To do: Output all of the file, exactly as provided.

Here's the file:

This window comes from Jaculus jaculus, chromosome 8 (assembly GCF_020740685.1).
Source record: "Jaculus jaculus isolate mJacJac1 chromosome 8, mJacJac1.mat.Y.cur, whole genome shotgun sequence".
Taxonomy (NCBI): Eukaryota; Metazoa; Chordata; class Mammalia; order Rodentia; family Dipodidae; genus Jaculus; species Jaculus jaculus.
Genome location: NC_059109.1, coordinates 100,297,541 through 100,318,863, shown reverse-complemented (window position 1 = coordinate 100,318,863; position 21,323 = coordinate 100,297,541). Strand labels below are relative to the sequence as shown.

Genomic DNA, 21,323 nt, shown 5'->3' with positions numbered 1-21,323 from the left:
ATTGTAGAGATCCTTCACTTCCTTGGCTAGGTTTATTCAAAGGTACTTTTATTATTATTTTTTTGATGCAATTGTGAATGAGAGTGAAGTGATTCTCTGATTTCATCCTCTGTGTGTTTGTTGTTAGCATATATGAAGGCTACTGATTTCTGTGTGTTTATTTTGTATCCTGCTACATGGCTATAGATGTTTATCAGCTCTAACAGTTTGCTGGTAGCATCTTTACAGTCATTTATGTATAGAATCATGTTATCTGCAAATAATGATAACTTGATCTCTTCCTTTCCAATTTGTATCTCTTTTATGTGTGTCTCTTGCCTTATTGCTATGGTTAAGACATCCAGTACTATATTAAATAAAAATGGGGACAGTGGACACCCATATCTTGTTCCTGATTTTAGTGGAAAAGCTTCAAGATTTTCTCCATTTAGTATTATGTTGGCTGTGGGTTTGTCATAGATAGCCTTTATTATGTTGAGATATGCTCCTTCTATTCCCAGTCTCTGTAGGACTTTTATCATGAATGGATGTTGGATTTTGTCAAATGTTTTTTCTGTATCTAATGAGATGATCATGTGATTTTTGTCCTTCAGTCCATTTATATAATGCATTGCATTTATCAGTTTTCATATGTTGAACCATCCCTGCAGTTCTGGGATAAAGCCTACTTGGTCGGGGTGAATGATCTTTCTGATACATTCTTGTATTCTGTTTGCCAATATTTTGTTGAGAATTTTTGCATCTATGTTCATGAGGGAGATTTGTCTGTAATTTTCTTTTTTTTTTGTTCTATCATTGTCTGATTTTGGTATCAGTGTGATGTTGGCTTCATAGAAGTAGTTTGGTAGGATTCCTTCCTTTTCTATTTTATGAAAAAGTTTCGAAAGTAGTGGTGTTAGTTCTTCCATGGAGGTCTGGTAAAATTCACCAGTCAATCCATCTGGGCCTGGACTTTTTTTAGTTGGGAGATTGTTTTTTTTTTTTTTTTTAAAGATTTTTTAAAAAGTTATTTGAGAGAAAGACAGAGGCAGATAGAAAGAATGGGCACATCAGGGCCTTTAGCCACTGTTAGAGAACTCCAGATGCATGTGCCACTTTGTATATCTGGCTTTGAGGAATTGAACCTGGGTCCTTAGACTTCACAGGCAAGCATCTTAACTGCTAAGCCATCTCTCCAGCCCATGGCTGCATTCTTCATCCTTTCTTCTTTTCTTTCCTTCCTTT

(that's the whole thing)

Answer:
This window comes from Jaculus jaculus, chromosome 8 (assembly GCF_020740685.1).
Source record: "Jaculus jaculus isolate mJacJac1 chromosome 8, mJacJac1.mat.Y.cur, whole genome shotgun sequence".
Taxonomy (NCBI): Eukaryota; Metazoa; Chordata; class Mammalia; order Rodentia; family Dipodidae; genus Jaculus; species Jaculus jaculus.
Genome location: NC_059109.1, coordinates 100,297,541 through 100,318,863, shown reverse-complemented (window position 1 = coordinate 100,318,863; position 21,323 = coordinate 100,297,541). Strand labels below are relative to the sequence as shown.

Genomic DNA, 21,323 nt, shown 5'->3' with positions numbered 1-21,323 from the left:
ATTGTAGAGATCCTTCACTTCCTTGGCTAGGTTTATTCAAAGGTACTTTTATTATTATTTTTTTGATGCAATTGTGAATGAGAGTGAAGTGATTCTCTGATTTCATCCTCTGTGTGTTTGTTGTTAGCATATATGAAGGCTACTGATTTCTGTGTGTTTATTTTGTATCCTGCTACATGGCTATAGATGTTTATCAGCTCTAACAGTTTGCTGGTAGCATCTTTACAGTCATTTATGTATAGAATCATGTTATCTGCAAATAATGATAACTTGATCTCTTCCTTTCCAATTTGTATCTCTTTTATGTGTGTCTCTTGCCTTATTGCTATGGTTAAGACATCCAGTACTATATTAAATAAAAATGGGGACAGTGGACACCCATATCTTGTTCCTGATTTTAGTGGAAAAGCTTCAAGATTTTCTCCATTTAGTATTATGTTGGCTGTGGGTTTGTCATAGATAGCCTTTATTATGTTGAGATATGCTCCTTCTATTCCCAGTCTCTGTAGGACTTTTATCATGAATGGATGTTGGATTTTGTCAAATGTTTTTTCTGTATCTAATGAGATGATCATGTGATTTTTGTCCTTCAGTCCATTTATATAATGCATTGCATTTATCAGTTTTCATATGTTGAACCATCCCTGCAGTTCTGGGATAAAGCCTACTTGGTCGGGGTGAATGATCTTTCTGATACATTCTTGTATTCTGTTTGCCAATATTTTGTTGAGAATTTTTGCATCTATGTTCATGAGGGAGATTTGTCTGTAATTTTCTTTTTTTTTTGTTCTATCATTGTCTGATTTTGGTATCAGTGTGATGTTGGCTTCATAGAAGTAGTTTGGTAGGATTCCTTCCTTTTCTATTTTATGAAAAAGTTTCGAAAGTAGTGGTGTTAGTTCTTCCATGGAGGTCTGGTAAAATTCACCAGTCAATCCATCTGGGCCTGGACTTTTTTTAGTTGGGAGATTGTTTTTTTTTTTTTTTTTAAAGATTTTTTAAAAAGTTATTTGAGAGAAAGACAGAGGCAGATAGAAAGAATGGGCACATCAGGGCCTTTAGCCACTGTTAGAGAACTCCAGATGCATGTGCCACTTTGTATATCTGGCTTTGAGGAATTGAACCTGGGTCCTTAGACTTCACAGGCAAGCATCTTAACTGCTAAGCCATCTCTCCAGCCCATGGCTGCATTCTTCATCCTTTCTTCTTTTCTTTCCTTCCTTT